Cloud and AI adopters outpace ROI while overcoming challenges

By | 2 minute read | February 25, 2021

What defines those organizations leading their peers in cloud and AI adoption — and how have their steadfast journeys contributed toward ROI and digital transformation?  That was the focus of Oxford Economics and IBM’s research, which surveyed 6,000 senior IT executives world-wide from May through August 2020.

The report entitled “Driving digital transformation – Exploring the impact of a unified data and AI strategy,” can be accessed here.

The survey called out 13.5%, 809 respondents, as “Cloud and AI Unifiers” for meeting specific criteria for leading cloud and AI adoption: They must have at least doubled their AI applications in the cloud over the past two years, with 21% or more of new applications incorporating AI. The group also agrees that a unified platform for cloud, data and AI is critical to their organization’s long-term success. According to the survey results, four areas set these “outperformers” apart from the others when it comes to effectively incorporating AI into their applications. 

  • Defining and communicating ethical standards for AI use (44%)
  • Increasing levels of data sharing within the organization (41%) and partners (33%)
  • Redesigning business processes for AI compatibility (44%)
  • Reskilling talent to focus on AI (39%)

Outperformers also typically respond that they have demonstrated positive business ROI from combined cloud and AI investments. Cloud has enabled or accelerated ROI in customer experience, the development of AI applications, and many other areas, they say.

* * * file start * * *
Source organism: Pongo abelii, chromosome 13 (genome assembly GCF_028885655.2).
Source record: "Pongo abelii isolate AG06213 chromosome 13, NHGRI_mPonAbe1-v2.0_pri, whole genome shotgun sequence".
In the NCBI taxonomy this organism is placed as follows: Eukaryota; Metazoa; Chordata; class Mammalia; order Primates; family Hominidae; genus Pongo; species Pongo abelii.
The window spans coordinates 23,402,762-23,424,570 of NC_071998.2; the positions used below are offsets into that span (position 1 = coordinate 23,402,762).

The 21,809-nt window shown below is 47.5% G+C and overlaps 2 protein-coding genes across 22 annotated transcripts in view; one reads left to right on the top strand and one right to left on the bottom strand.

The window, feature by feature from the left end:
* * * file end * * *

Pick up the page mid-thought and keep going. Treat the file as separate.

A flexible, cloud-enabled AI strategy takes organizations further

Why has a unified strategy around cloud, data and AI emerged as critical to the world’s leading organizations? Transformation around new technologies is a complex job – with tasks such as process efficiency, product and service innovation, or analytics-based decision making demanding more flexibility. 

The Oxford and IBM study reveals large firms especially are moving toward hybrid and multicloud environments to create a cohesive technology and data strategy that will position them favorably to speed their digital transformation. Over one-third have AI applications enabled by hybrid multicloud — up 18% from two years ago. Compare that to an overall rise of 13% among other organizations. 

Common findings among outperformers

  1. One-fifth of new applications developed incorporate AI, and more than half of organizations surveyed have already deployed AI in both back-office and customer-facing functions, including customer service (58%), IT operations (57%), business operations (57%) and process automation (56%).
  2. At least half of IT executives say investing in cloud (59%) and AI (50%) has become more important as a result of COVID-19, and nearly as many (47%) are increasing their overall spending and investments in response. 
  3. AI-enabled tools seeing the most investment include machine learning and IoT (61% each), predictive analytics (60%), and virtual assistants (51%) with cloud being the top technology used in combination with AI.

The biggest obstacle: Managing change

A common challenge, however, that unifies all respondents is managing change. Not surprisingly, AI adoption challenges differ among those further along in AI and cloud adoption from those who have yet to set sail. The top four barriers facing outperformers are security and compliance issues (37%), difficulty building and managing models with multiple AI providers (37%) and curating relevant data to leverage AI (35%).  Less burdensome for those than the rest of those surveyed include lack of available data (15%), lack of support from employees (10%), executives (8%).

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